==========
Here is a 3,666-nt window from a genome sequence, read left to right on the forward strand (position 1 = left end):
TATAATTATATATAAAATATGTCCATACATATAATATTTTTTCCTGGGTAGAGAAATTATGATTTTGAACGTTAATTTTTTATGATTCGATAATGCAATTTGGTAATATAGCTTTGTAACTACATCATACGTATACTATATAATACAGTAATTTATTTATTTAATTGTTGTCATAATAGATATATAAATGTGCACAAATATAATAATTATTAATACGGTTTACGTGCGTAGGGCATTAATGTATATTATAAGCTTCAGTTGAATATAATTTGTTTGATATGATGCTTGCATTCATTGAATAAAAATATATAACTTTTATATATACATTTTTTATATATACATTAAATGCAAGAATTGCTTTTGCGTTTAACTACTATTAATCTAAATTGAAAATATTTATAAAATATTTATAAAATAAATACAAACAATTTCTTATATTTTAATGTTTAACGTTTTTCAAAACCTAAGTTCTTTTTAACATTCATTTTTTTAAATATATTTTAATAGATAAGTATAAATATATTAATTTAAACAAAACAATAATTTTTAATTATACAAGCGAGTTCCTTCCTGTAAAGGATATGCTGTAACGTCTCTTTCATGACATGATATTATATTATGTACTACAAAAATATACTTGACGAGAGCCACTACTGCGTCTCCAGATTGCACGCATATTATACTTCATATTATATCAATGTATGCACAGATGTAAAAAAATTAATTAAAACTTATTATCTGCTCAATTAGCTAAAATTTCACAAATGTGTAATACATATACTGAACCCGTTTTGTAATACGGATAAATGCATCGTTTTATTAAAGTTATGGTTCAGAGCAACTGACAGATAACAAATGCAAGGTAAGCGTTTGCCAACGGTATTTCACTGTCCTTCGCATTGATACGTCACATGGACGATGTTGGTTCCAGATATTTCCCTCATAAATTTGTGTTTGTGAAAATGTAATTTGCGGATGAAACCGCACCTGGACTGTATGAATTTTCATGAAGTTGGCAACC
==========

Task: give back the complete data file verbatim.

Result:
Here is a 3,666-nt window from a genome sequence, read left to right on the forward strand (position 1 = left end):
TATAATTATATATAAAATATGTCCATACATATAATATTTTTTCCTGGGTAGAGAAATTATGATTTTGAACGTTAATTTTTTATGATTCGATAATGCAATTTGGTAATATAGCTTTGTAACTACATCATACGTATACTATATAATACAGTAATTTATTTATTTAATTGTTGTCATAATAGATATATAAATGTGCACAAATATAATAATTATTAATACGGTTTACGTGCGTAGGGCATTAATGTATATTATAAGCTTCAGTTGAATATAATTTGTTTGATATGATGCTTGCATTCATTGAATAAAAATATATAACTTTTATATATACATTTTTTATATATACATTAAATGCAAGAATTGCTTTTGCGTTTAACTACTATTAATCTAAATTGAAAATATTTATAAAATATTTATAAAATAAATACAAACAATTTCTTATATTTTAATGTTTAACGTTTTTCAAAACCTAAGTTCTTTTTAACATTCATTTTTTTAAATATATTTTAATAGATAAGTATAAATATATTAATTTAAACAAAACAATAATTTTTAATTATACAAGCGAGTTCCTTCCTGTAAAGGATATGCTGTAACGTCTCTTTCATGACATGATATTATATTATGTACTACAAAAATATACTTGACGAGAGCCACTACTGCGTCTCCAGATTGCACGCATATTATACTTCATATTATATCAATGTATGCACAGATGTAAAAAAATTAATTAAAACTTATTATCTGCTCAATTAGCTAAAATTTCACAAATGTGTAATACATATACTGAACCCGTTTTGTAATACGGATAAATGCATCGTTTTATTAAAGTTATGGTTCAGAGCAACTGACAGATAACAAATGCAAGGTAAGCGTTTGCCAACGGTATTTCACTGTCCTTCGCATTGATACGTCACATGGACGATGTTGGTTCCAGATATTTCCCTCATAAATTTGTGTTTGTGAAAATGTAATTTGCGGATGAAACCGCACCTGGACTGTATGAATTTTCATGAAGTTGGCAACC